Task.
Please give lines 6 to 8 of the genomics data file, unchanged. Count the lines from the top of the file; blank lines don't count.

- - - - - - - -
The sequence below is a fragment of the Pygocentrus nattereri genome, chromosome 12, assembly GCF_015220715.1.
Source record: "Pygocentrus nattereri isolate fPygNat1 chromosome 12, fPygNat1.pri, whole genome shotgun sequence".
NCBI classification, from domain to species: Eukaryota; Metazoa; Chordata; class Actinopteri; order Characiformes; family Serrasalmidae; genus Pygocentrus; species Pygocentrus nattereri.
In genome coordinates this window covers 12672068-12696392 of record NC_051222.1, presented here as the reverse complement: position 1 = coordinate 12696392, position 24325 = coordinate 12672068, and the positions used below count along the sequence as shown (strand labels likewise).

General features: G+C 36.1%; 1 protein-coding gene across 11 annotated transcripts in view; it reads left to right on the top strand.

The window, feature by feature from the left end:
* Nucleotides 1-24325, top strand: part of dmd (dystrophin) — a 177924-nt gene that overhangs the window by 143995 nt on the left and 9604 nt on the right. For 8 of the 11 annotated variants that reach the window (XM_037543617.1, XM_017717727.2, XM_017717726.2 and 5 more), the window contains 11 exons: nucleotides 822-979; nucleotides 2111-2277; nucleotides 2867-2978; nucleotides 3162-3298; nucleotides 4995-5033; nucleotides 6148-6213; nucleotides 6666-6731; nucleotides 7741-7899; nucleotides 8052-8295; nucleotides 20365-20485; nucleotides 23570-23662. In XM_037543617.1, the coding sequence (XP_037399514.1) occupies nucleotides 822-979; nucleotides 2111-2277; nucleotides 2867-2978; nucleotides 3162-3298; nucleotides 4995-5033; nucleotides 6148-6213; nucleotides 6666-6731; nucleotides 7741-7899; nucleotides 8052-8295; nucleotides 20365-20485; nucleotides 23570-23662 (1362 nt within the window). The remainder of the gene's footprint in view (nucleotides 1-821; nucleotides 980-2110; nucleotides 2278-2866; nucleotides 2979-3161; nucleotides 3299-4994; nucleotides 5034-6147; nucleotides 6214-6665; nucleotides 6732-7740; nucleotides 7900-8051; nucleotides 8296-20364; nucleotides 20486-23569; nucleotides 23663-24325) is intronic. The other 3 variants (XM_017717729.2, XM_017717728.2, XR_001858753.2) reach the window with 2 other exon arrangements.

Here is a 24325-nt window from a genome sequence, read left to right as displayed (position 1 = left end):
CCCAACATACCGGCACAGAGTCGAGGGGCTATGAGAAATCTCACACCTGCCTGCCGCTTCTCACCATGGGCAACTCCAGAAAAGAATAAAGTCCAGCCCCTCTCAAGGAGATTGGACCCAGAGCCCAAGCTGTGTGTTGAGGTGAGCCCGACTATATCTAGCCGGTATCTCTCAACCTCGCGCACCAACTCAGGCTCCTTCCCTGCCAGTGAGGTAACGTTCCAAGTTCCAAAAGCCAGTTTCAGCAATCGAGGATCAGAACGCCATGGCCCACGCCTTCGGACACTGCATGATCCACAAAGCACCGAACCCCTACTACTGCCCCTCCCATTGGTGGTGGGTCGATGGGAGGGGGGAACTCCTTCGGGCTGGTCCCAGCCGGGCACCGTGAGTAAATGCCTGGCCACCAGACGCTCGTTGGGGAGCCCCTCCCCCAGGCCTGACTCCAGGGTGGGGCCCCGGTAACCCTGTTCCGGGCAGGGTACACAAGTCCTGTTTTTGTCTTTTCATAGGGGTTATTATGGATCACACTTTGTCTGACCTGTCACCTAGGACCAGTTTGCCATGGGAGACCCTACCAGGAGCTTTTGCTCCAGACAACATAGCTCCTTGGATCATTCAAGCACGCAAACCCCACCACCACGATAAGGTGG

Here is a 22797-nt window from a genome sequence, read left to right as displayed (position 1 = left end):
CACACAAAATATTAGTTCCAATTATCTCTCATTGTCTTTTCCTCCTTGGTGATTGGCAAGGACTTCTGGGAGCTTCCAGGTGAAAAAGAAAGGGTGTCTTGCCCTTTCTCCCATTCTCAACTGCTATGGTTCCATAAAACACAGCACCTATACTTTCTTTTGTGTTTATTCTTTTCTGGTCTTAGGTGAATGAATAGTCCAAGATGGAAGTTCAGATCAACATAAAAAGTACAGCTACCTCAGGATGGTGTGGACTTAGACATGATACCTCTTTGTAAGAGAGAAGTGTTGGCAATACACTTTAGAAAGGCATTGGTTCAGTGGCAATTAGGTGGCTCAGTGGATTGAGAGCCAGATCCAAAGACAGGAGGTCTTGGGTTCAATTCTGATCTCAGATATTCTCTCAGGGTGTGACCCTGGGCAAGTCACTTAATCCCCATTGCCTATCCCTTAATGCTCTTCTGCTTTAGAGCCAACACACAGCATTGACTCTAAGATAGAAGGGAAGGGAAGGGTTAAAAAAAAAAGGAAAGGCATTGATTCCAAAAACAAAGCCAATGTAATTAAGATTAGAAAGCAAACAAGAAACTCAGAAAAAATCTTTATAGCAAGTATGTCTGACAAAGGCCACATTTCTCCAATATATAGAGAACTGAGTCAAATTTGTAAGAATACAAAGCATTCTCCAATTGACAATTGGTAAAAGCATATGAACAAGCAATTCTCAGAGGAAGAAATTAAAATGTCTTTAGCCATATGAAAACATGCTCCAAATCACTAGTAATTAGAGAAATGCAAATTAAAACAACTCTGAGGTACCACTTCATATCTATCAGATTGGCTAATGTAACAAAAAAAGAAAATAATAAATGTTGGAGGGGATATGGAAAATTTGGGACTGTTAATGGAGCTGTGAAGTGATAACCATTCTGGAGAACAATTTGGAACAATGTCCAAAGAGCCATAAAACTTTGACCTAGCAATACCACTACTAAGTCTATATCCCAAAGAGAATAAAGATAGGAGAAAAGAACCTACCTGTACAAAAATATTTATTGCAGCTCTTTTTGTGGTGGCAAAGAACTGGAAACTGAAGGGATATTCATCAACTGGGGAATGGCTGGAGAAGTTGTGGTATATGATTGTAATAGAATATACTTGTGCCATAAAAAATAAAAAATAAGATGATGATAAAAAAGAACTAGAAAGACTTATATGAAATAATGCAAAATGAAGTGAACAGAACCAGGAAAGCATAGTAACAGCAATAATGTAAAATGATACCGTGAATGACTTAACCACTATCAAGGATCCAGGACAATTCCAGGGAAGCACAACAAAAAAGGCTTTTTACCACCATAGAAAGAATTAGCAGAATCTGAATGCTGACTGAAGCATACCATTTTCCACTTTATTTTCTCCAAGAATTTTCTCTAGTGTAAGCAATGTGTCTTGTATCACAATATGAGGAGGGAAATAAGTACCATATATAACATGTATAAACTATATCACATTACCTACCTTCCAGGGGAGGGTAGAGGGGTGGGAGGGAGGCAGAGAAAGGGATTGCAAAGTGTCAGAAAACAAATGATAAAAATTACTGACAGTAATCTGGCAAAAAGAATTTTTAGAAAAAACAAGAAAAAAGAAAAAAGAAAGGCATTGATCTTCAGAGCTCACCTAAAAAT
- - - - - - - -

The window, feature by feature from the left end:
* Nucleotides 1-24325, top strand: part of dmd (dystrophin) — a 177924-nt gene that overhangs the window by 143995 nt on the left and 9604 nt on the right. For 8 of the 11 annotated variants that reach the window (XM_037543617.1, XM_017717727.2, XM_017717726.2 and 5 more), the window contains 11 exons: nucleotides 822-979; nucleotides 2111-2277; nucleotides 2867-2978; nucleotides 3162-3298; nucleotides 4995-5033; nucleotides 6148-6213; nucleotides 6666-6731; nucleotides 7741-7899; nucleotides 8052-8295; nucleotides 20365-20485; nucleotides 23570-23662. In XM_037543617.1, the coding sequence (XP_037399514.1) occupies nucleotides 822-979; nucleotides 2111-2277; nucleotides 2867-2978; nucleotides 3162-3298; nucleotides 4995-5033; nucleotides 6148-6213; nucleotides 6666-6731; nucleotides 7741-7899; nucleotides 8052-8295; nucleotides 20365-20485; nucleotides 23570-23662 (1362 nt within the window). The remainder of the gene's footprint in view (nucleotides 1-821; nucleotides 980-2110; nucleotides 2278-2866; nucleotides 2979-3161; nucleotides 3299-4994; nucleotides 5034-6147; nucleotides 6214-6665; nucleotides 6732-7740; nucleotides 7900-8051; nucleotides 8296-20364; nucleotides 20486-23569; nucleotides 23663-24325) is intronic. The other 3 variants (XM_017717729.2, XM_017717728.2, XR_001858753.2) reach the window with 2 other exon arrangements.

Here is a 24325-nt window from a genome sequence, read left to right as displayed (position 1 = left end):